Arts Council England: Shaping the next ten years - have your final say!
Over many months, CCANW has been encouraging Arts Council England (ACE) to establish a funding priority within their new strategic policy for the years 2020-30 that will address the environmental crisis. We support the 'Culture Declares Emergency' movement launched in April.
In June, ACE published its latest draft strategy and for the first time we note an encouraging acknowledgement not mentioned in their previous discussion papers:'... overshadowing all of this [the challenges ahead], climate change and environmental degradation look certain to be the pre-eminent forces shaping our social, political and economic landscape up to 2030 and beyond'.
You can read an exchange of letters with the Chairman of ACE- the correspondence continues. You can show your support for our work by joining the joint CCANW/art.earth Membership Scheme. The following describes some of the new projects under development that your subscription will support.
Our work with Science Walden, South Korea
Dr Richard Povall and Prof Jaeweon Cho are co-editing a book exploring ‘Culture, community and climate’. It will comprise a number of conversations with a wide variety of practitioners who are working across disciplines, languages and cultures to create work exploring and illuminating climate change, the natural world, and how we live on the planet. If you are interested in participating please visit here.
Science Walden is at heart an engineering research centre with art and planetary well-being at its core. We would like to invite you to participate in an important Science Walden research project. The ‘Unist Game’ app is a way to share the virtual sharing currency invented at Science Walden that supports gifting and alternative approaches to energy.
We are also developing an art-science ‘hothouse’ residency opportunity for November. Please visit here for more information.
New Projects under development
CCANW's aim remains to encourage the arts to give us all a deeper understanding of our place within nature. Its work in the coming years will focus on current issues surrounding soils, water and plantlife, and involve new partnerships, collaboration and networking.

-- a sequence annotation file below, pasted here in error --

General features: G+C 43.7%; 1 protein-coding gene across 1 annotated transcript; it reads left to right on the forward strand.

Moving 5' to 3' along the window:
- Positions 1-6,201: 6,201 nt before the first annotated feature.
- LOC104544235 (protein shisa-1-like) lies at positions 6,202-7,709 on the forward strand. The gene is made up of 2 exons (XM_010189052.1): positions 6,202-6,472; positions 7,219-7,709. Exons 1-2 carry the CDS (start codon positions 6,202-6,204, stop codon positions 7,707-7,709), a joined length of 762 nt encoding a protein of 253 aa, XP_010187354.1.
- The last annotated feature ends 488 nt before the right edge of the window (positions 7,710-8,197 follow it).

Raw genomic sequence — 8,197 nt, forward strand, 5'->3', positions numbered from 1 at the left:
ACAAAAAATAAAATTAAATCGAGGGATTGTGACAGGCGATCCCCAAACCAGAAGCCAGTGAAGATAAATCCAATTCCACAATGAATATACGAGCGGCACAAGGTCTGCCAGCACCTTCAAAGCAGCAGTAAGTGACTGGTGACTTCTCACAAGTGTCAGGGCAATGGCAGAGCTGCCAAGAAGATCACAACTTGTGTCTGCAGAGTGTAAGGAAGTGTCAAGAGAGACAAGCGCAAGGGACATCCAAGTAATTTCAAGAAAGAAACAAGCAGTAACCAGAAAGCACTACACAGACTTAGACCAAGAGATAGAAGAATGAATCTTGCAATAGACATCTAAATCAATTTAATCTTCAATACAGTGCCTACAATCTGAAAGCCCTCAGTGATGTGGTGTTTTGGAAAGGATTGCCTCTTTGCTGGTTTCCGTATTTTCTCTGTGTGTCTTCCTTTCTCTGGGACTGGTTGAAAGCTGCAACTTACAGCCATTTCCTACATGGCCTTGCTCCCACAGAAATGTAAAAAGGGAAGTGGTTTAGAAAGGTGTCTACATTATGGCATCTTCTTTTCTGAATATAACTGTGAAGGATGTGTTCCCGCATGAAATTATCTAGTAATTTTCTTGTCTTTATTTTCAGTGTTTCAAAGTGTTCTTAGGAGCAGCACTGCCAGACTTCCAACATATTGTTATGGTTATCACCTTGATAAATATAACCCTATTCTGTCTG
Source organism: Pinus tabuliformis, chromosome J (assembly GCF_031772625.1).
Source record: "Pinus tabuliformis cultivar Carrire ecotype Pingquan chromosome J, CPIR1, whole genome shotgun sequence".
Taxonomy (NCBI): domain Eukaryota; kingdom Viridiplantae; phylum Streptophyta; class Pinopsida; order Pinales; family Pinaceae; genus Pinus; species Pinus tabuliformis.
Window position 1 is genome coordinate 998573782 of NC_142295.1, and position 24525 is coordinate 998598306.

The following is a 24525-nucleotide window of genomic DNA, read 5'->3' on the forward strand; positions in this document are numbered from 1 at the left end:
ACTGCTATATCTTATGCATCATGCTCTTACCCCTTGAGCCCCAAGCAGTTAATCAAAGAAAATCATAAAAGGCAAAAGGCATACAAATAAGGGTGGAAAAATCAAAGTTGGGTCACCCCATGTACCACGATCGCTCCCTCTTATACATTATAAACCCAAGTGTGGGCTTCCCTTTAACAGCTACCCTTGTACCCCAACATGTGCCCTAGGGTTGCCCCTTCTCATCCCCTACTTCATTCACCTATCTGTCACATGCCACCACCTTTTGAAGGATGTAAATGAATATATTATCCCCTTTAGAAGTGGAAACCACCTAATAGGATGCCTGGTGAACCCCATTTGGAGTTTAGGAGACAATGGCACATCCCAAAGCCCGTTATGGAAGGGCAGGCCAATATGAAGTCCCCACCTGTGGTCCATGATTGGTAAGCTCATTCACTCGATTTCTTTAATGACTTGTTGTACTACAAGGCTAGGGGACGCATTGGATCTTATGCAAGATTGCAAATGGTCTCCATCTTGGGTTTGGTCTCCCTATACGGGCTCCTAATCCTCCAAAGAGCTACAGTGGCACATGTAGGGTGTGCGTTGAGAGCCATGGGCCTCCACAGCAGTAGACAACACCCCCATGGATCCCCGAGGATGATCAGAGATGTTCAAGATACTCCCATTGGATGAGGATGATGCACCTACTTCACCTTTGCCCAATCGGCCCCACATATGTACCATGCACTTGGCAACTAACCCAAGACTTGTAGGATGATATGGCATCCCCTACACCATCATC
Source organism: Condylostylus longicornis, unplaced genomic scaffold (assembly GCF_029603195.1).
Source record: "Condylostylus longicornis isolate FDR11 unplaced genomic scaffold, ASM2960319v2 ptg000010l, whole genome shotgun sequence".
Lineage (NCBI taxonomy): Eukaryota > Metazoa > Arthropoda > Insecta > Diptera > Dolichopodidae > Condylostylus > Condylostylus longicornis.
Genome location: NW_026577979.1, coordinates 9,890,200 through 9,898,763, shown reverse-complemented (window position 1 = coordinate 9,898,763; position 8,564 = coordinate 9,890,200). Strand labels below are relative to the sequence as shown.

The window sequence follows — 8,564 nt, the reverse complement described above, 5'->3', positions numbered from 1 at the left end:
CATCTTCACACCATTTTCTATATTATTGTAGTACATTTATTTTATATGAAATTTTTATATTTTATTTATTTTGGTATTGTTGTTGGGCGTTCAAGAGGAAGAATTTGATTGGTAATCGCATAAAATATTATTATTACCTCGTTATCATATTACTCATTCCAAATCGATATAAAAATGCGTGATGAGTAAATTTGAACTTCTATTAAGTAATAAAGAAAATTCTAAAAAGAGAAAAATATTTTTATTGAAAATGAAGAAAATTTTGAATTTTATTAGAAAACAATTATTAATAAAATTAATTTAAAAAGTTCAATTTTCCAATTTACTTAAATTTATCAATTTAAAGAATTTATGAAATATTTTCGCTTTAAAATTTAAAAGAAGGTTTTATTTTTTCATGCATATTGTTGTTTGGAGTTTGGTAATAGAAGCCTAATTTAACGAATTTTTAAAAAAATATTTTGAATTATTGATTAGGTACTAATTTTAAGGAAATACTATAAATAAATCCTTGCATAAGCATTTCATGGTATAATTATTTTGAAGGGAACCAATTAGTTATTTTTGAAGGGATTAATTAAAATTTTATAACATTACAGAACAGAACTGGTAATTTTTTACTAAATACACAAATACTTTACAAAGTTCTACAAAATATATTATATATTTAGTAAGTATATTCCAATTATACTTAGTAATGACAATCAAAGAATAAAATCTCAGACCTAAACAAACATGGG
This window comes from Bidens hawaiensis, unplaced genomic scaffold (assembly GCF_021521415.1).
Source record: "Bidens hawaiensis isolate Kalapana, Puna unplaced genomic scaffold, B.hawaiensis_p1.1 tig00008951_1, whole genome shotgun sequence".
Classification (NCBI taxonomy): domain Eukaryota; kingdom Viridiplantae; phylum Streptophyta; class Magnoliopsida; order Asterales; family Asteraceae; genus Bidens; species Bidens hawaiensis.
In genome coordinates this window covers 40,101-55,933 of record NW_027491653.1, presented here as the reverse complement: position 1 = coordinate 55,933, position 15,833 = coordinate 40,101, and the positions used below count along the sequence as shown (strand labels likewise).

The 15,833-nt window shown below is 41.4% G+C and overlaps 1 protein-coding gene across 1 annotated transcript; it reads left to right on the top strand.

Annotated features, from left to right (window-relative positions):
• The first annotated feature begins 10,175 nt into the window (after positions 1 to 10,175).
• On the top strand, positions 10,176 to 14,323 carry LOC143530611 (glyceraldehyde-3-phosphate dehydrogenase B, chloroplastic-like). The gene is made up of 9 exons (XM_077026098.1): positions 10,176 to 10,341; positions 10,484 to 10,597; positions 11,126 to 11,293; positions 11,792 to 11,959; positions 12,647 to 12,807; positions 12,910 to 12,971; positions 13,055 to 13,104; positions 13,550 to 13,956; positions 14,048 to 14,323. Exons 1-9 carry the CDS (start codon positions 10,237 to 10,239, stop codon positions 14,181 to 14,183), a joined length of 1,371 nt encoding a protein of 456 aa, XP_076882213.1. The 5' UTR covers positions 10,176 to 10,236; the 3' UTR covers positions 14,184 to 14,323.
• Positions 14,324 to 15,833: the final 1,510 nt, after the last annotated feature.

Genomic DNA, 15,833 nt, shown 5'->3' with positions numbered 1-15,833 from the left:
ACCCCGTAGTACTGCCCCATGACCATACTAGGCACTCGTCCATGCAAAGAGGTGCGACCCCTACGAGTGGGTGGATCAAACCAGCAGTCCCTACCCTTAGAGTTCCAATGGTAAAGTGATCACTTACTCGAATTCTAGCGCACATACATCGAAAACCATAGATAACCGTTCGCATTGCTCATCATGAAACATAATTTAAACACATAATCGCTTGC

World Congress of Soil Science, Glasgow 2022
The British Society of Soil Science (BSSS) will host the next World Congress of Soil Science, projected to attract 3000 delegates, at the Scottish Event Campus in Glasgow, 31 July-5 August 2022.
In addition to scientific presentations, the intention is to develop an arts programme to accompany the congress, and to be delivered across Scotland in the preceding two months. BSSS and CCANW have put together a Panel which met together with several interested organisations for the first time in May. Among the options discussed were exhibitions, residencies, film screenings and performances, workshops, talks and field trips; a programme connecting artists, scientists and communities across Scotland. We are also discussing an artist residency exchange with the Emirates Soil Museum in Dubai.
Amy Sharrocks (Museum of Water) was amongst other members of the Global Network who signed its Charter in the presence of the Water Tribunal of Valencia. Photo: Giuseppe La Spada
CCANW has been involved in the establishment of the Network since its inaugural meeting in Venice in 2017. On this occasion, we organised a seminar which focused on the role of artist residencies to address water issues. The panel of speakers included curators and artists who had experience of residencies in Valencia, elsewhere in Spain and wider afield.
In addition to presenting as delegates, artists Betsy Damon (Keepers of the Waters), Amy Sharrocks (Museum of Water) and Clive Adams (CCANW) were invited to lecture at the nearby Polytechnic University of Valencia. You can see and hear their talks, and a transcript of Clive's talk. Since our visit to the Art and Environment Research Centre at the Polytechnic University, we hope to establish more collaboration with Professor José Albelda and the team coordinating the specialisation Diploma DESEEEA
A new network of Botanic Gardens: Padua-Edinburgh-Valencia
For several years, CCANW has also been looking at ways that botanic gardens can share their experiences of arts programming. In the past month, CCANW has brought together Emma Nicolson, the new Head of Exhibitions at the Royal Botanic Gardens Edinburgh and Barbara Baldan from the Botanic Garden of Padua, and also met with Olga Mayoral Garcia-Berlanga at the Botanic Garden, Valencia.
Emma Nicolson (left) meets with Barbara Baldan at ‘Goethe’s Palm’; planted in the Botanic Garden in Padua in 1585, it inspired the poet to write his ‘Essay on the Metamorphosis of Plants’. Photo: Clive Adams
We are keen to foster these relationships, identify other botanic gardens with an involvement in the arts, and encourage curators with an interest in plantlife to contact us.
News from our partner art.earth at Dartington Hall, Devon
art.earth recently published two books arising from our projects: In Other Tongues, from the 2017 symposium and The Ephemeral River from our CCANW/Science Walden residency held at Dartington in June 2018. Please visit the bookshop for more details.